Posts Tagged With: advice

Controlling Ambient Light – A Commercial Portrait

Portraiture of all types can be the cornerstone of many photographers’ business.  Sooner or later, in one way or another, someone will want you to take a portrait.

The difference between a good portrait and and a great portrait is in the details.  Below I offer you the details to what might look like a simple location portrait, but was actually quite complicated to shoot.  Lucky for me, the most unpredictable factor in many portrait sessions, the subject, was incredibly natural and easy to work with.  Unfortunately, another important factor in a portrait, the light, wasn’t as cooperative.

Read all about this photo after the jump.

Taiwan Portrait Photography

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Categories: PHOTOGRAPHY, Techniques | Tags: , , , , , , , , , , , , , , , , | 10 Comments

Photographing Lightning

Photographing lightning is a misunderstood technique that’s actually quite easy to do… once you learn the basics.

Most people seem to think that you have to have a quick trigger finger.  They think that you wait to see the flash of lightning, then quickly press the shutter button.  Truth is, this technique might actually work…  I’ve never tried it but some forms of lightning seem to linger in the sky for 1/4 sec or more… so if you have a fast enough finger and camera you might be able to catch the tail end of the flash.

But, if you want to learn the proper way to shoot lightning and get the whole flash!-boom!-bang!… read on!

This is a 30 second exposure at f/13 and ISO 200.  I set the shutter at 30 sec, then adjusted the aperture until the temple was properly exposed.  Louang Prabang, Laos.

This is a 30 second exposure at f/13 and ISO 200. I set the shutter at 30 sec, then adjusted the aperture until the temple was properly exposed. Louang Prabang, Laos.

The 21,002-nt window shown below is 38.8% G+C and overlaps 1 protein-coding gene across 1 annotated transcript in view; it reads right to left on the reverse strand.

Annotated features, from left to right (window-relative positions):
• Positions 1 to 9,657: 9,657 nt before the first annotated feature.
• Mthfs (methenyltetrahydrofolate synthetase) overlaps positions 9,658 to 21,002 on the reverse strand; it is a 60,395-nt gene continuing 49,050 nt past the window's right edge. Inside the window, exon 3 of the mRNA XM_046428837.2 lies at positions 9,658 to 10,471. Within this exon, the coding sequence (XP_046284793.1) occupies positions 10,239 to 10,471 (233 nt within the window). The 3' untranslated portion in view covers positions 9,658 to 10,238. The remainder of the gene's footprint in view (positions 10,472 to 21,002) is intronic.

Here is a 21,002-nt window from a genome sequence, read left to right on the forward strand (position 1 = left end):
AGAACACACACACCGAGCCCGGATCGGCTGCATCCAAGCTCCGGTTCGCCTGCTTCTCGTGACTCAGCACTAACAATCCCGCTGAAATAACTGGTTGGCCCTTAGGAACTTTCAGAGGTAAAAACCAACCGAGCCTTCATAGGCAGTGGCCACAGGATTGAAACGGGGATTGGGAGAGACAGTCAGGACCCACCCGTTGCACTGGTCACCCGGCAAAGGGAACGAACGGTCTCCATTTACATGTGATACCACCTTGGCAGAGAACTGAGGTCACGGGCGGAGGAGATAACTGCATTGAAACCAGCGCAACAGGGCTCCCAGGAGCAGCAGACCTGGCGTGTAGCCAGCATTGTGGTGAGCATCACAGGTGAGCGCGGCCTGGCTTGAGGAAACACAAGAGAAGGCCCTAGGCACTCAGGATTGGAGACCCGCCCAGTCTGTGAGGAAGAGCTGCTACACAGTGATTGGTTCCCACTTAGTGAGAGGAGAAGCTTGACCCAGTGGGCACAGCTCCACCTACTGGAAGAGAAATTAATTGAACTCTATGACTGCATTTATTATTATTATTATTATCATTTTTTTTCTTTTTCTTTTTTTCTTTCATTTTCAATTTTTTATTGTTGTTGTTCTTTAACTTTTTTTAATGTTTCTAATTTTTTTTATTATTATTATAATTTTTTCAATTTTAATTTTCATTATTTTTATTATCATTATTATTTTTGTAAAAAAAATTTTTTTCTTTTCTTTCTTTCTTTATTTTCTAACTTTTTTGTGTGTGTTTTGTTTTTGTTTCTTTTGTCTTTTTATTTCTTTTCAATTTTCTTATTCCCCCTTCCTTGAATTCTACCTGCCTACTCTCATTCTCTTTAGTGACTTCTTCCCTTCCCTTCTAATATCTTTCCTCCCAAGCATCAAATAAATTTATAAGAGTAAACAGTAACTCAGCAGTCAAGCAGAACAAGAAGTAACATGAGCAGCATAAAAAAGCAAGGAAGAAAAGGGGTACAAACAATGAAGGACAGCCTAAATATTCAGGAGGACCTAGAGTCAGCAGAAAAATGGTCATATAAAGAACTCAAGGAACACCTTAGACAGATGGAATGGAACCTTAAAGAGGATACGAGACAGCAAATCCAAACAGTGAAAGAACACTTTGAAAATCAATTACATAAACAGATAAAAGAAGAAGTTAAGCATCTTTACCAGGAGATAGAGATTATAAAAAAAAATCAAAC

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Categories: PHOTOGRAPHY, Techniques | Tags: , , , , , , , , , , , , , , , | 13 Comments

Techniques – DIY Soft Box

DIY photography gear being all the rage, and me being a bit of a Mr Fix-it, I decided to see if I could build my own soft box.

I feel that I should start this blog by telling you that you can buy a mini-soft box for fairly cheap, but if you’re like me and like building stuff (or are incredibly skint), read on…

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Categories: PHOTOGRAPHY, Techniques | Tags: , , , , , , , , , , , , , , , , , , , , , , | 17 Comments

Techniques #7 – Handy Corporate Portrait

Corporate portraits are something you almost have to do as a professional photographer.

I recently shot a portrait for a client that wanted a very specific looking style.  They’ve been running a series of ads for a long time that have a consistent look to them.  Basically, one of their art directors must have come up with this brilliant, easy way to get consistently-styled photographs from different photographers.

The brilliance of this portrait is that it has style and is easy to reproduce…

Here’s how you can do it:

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Categories: PHOTOGRAPHY, Portraiture, Techniques | Tags: , , , , , , , , , , , , , , , , , , , , , , , , , , , , | 8 Comments

Techniques #6.1 – Off Camera Non-TTL

That last post explaining the basics about how to use remote flashes and strobes had a picture in the end that I never fully explained.  Shot with two strobes, this is a good one to help visualize how to set up a simple, two flash set up.

Two flashes were used for this quick skateboarding shot.

Two flashes were used for this quick skateboarding shot.

More remote strobe set-up after the jump…

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Categories: PHOTOGRAPHY, Skateboarding, Techniques | Tags: , , , , , , , , , , , , , , , , , , , , , , , , , | 4 Comments

Techniques #6 – Off-Camera Non-TTL Flash

Once you’ve mastered the on-camera flash techniques you might want to start thinking about how to take that flash off and get really creative.  This is the good stuff.  This is the “Strobist” stuff that you’ve heard so much about.  There’s lots of information out there about choosing the right umbrella, the right softbox, making you’re own DIY grip gear, snoots, grids…bla, bla, bla, bla.

None of that is going to do you any good if you don’t know the basics.  This article is dedicated to helping you figure out those first few steps.

First Thing: Make Those Flashes go POP!

i-TTL and E-TTL: